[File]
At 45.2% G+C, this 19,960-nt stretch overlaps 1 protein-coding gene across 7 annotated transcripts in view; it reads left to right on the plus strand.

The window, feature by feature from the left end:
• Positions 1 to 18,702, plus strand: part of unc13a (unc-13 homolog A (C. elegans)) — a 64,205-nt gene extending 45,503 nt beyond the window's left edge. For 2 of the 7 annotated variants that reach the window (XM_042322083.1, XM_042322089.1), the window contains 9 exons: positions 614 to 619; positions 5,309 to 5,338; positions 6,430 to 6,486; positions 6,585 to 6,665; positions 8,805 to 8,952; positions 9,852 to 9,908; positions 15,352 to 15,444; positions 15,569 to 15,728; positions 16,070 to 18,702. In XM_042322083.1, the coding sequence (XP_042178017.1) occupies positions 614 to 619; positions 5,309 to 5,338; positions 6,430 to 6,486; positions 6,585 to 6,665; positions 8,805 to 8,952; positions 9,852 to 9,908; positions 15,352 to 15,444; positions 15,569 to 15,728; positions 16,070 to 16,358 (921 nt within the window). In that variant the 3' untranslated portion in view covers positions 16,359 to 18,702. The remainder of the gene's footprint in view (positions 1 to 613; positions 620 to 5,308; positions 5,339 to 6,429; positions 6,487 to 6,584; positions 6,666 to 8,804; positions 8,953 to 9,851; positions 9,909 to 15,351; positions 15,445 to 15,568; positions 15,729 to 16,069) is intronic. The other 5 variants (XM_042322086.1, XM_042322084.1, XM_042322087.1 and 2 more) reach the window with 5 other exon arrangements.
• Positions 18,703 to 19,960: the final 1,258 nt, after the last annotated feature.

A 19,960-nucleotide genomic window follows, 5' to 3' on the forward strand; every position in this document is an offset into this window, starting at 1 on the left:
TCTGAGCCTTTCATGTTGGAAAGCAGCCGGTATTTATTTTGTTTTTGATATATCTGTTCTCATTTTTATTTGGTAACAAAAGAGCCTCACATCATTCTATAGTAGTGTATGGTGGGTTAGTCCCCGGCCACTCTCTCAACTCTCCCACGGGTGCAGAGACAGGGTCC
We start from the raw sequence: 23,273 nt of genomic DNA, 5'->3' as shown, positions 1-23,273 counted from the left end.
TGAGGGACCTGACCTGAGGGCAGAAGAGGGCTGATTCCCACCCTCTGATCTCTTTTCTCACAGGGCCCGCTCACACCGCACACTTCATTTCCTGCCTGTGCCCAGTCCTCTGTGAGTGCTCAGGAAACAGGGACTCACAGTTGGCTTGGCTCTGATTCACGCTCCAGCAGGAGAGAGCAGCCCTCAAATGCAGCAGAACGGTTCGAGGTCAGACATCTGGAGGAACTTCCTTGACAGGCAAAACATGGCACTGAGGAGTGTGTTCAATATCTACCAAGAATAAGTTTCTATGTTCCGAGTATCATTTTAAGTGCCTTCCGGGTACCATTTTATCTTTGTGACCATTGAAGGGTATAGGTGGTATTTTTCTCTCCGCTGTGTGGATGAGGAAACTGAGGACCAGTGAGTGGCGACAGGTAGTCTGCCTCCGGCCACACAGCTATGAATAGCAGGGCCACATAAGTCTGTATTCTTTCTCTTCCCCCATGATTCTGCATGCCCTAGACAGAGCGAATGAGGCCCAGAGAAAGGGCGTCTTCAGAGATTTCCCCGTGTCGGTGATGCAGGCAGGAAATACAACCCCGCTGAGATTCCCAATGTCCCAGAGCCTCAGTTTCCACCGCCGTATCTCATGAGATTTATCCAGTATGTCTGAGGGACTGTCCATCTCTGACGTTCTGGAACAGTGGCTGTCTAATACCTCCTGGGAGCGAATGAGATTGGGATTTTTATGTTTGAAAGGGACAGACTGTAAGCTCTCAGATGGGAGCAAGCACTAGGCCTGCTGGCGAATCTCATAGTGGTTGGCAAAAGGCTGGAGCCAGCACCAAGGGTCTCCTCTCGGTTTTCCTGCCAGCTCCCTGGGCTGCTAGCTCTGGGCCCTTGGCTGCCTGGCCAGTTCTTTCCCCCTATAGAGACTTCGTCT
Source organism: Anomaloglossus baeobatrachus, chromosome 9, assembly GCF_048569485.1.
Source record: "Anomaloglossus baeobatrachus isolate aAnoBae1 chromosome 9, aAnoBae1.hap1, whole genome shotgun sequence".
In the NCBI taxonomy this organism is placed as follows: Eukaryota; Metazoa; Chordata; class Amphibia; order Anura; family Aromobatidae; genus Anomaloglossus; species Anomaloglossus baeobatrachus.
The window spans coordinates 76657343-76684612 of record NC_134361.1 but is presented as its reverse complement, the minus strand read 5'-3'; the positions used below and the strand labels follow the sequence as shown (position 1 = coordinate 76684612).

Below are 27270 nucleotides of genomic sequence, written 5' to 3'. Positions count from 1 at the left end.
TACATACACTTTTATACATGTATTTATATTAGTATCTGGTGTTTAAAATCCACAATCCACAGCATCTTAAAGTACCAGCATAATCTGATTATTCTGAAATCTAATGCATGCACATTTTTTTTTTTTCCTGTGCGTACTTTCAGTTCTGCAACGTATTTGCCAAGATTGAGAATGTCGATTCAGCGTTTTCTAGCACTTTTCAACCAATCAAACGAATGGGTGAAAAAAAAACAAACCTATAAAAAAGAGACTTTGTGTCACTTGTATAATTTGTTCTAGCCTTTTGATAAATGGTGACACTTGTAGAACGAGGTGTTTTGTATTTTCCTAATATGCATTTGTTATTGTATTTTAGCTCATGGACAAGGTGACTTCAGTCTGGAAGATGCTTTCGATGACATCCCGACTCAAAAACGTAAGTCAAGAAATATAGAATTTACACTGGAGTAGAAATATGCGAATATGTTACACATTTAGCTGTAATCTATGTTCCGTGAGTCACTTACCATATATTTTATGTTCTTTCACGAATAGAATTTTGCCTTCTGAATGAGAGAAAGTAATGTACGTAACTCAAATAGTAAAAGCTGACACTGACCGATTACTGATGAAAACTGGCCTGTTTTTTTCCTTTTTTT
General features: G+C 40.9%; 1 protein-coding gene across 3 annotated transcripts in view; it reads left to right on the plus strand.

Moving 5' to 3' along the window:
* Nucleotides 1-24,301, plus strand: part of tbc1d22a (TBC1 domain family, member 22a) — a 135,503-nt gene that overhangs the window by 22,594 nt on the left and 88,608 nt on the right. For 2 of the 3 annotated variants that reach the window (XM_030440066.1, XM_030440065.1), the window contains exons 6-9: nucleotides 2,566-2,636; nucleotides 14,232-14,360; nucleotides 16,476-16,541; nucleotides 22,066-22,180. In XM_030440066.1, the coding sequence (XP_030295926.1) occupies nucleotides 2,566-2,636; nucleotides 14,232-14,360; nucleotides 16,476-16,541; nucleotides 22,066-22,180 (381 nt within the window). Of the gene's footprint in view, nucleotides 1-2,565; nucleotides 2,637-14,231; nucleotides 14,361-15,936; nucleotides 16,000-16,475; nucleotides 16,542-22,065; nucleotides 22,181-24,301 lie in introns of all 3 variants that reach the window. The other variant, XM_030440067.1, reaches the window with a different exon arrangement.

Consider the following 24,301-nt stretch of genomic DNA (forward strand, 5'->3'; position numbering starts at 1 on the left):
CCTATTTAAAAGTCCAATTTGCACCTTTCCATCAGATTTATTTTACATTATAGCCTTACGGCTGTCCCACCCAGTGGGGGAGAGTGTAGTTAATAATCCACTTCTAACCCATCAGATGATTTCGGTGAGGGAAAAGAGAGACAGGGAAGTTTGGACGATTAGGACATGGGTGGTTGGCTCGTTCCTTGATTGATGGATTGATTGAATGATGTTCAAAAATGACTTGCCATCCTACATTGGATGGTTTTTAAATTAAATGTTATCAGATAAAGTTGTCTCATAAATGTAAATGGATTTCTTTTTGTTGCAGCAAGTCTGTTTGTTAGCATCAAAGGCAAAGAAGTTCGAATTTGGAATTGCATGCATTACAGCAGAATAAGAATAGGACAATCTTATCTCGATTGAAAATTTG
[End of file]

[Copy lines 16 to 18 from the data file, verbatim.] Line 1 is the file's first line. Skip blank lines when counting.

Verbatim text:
Moving 5' to 3' along the window:
* Nucleotides 1-24,301, plus strand: part of tbc1d22a (TBC1 domain family, member 22a) — a 135,503-nt gene that overhangs the window by 22,594 nt on the left and 88,608 nt on the right. For 2 of the 3 annotated variants that reach the window (XM_030440066.1, XM_030440065.1), the window contains exons 6-9: nucleotides 2,566-2,636; nucleotides 14,232-14,360; nucleotides 16,476-16,541; nucleotides 22,066-22,180. In XM_030440066.1, the coding sequence (XP_030295926.1) occupies nucleotides 2,566-2,636; nucleotides 14,232-14,360; nucleotides 16,476-16,541; nucleotides 22,066-22,180 (381 nt within the window). Of the gene's footprint in view, nucleotides 1-2,565; nucleotides 2,637-14,231; nucleotides 14,361-15,936; nucleotides 16,000-16,475; nucleotides 16,542-22,065; nucleotides 22,181-24,301 lie in introns of all 3 variants that reach the window. The other variant, XM_030440067.1, reaches the window with a different exon arrangement.

Consider the following 24,301-nt stretch of genomic DNA (forward strand, 5'->3'; position numbering starts at 1 on the left):